- Associated Press - Monday, June 30, 2014

ALBUQUERQUE, N.M. (AP) - Officers went door to door Monday, asking residents of a sparsely populated area to leave their homes as a wildfire raged in northern New Mexico’s Jemez Mountains.

Forest officials could not immediately say how many families were affected by the evacuations in the community of Jarosa and the surrounding area.

The Diego Fire has ballooned to more than a square mile, making it five times bigger than it was the day before. An infrared flight planned Monday night will allow for a more accurate estimate of how much ground the fire has covered.

The blanket of smoke hanging over the region has made it difficult to gauge the fire’s size, said Dolores Maese, a spokeswoman with the Santa Fe National Forest.

As crews faced hot, dry conditions, the plume could be seen as far away as Albuquerque, some 80 miles to the south, serving as a reminder of the high fire danger that has plagued New Mexico and much of the West.

Also Monday, Lincoln National Forest officials in southern New Mexico received several reports of smoke following a lightning storm. Three new fires were detected, and firefighters were dispatched to assess them.

For the Diego Fire, structure protection crews were in place, but authorities could not say whether any homes or other structures were immediately threatened.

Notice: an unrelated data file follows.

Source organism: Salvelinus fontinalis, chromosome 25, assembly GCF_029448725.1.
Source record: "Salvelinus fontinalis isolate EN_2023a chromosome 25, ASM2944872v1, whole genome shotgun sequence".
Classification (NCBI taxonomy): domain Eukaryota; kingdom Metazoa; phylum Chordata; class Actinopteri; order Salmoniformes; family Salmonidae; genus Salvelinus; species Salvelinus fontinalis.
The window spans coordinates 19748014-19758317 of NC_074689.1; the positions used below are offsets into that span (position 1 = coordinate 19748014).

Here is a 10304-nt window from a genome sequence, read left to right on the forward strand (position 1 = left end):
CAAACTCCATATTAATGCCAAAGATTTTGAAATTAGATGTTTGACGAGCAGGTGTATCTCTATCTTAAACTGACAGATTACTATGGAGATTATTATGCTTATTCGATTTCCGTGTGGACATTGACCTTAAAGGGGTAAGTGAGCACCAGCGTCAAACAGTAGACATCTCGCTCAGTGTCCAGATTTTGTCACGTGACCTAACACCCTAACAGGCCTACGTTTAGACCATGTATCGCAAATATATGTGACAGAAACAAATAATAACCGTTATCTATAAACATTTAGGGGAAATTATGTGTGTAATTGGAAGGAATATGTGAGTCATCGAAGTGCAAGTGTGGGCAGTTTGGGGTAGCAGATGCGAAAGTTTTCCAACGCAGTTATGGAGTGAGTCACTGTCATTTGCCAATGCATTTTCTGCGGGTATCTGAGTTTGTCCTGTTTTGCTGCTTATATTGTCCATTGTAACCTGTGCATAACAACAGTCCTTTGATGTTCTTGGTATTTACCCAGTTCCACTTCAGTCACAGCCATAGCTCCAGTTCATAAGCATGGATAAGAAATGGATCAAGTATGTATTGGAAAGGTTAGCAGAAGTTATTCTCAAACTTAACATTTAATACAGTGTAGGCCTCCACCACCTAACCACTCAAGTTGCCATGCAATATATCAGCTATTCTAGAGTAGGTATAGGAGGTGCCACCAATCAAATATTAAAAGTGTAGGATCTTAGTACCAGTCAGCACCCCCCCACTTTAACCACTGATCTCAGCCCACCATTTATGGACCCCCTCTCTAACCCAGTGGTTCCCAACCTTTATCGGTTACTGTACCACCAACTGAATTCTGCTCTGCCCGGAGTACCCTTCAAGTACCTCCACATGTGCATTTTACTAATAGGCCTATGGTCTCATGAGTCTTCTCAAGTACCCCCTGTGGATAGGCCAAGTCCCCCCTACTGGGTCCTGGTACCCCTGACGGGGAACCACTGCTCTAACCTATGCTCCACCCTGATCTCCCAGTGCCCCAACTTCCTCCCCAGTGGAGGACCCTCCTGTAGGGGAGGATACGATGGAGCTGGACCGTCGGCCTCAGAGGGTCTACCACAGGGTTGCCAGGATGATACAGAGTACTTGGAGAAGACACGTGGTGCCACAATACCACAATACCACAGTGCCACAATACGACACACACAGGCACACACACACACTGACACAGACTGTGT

An air attack has been ordered and more resources were on the way to aid four Hotshot crews and the engine crews battling both flames and the weather, Maese said.

“It looks like the weather is going to be hot and dry again, so we can expect to see the same type of fire behavior,” she said.

Aside from Monday’s high temperatures, crews were also bracing for a change in the weather that could bring downbursts of erratic wind and dry thunderstorms.

More than 200 firefighters and support personnel have been assigned to the lightning-sparked blaze first reported last week. Maese said computer modeling indicated a wave of lightning strikes on June 15 likely ignited the fire.

Fire danger statewide led agencies to close off forested areas ahead of the Fourth of July, when New Mexico’s most populous county expects numerous calls through its emergency communication center.

The U.S. Forest Service announced the closure of the Sandia and Mountainair ranger districts last week, and Bernalillo County officials said Monday that open space in the mountains east of Albuquerque would also be off limits.

All 12 county fire stations will be taking turns patrolling the east mountains, the Albuquerque foothills and the wooded area along the Rio Grande, Fire Operations Chief Scott Aragon said.

Fire restrictions are also in place across the Lincoln and Gila national forests in southern New Mexico, and many communities have imposed fireworks restrictions due to the high fire danger, including Ruidoso and Las Cruces.

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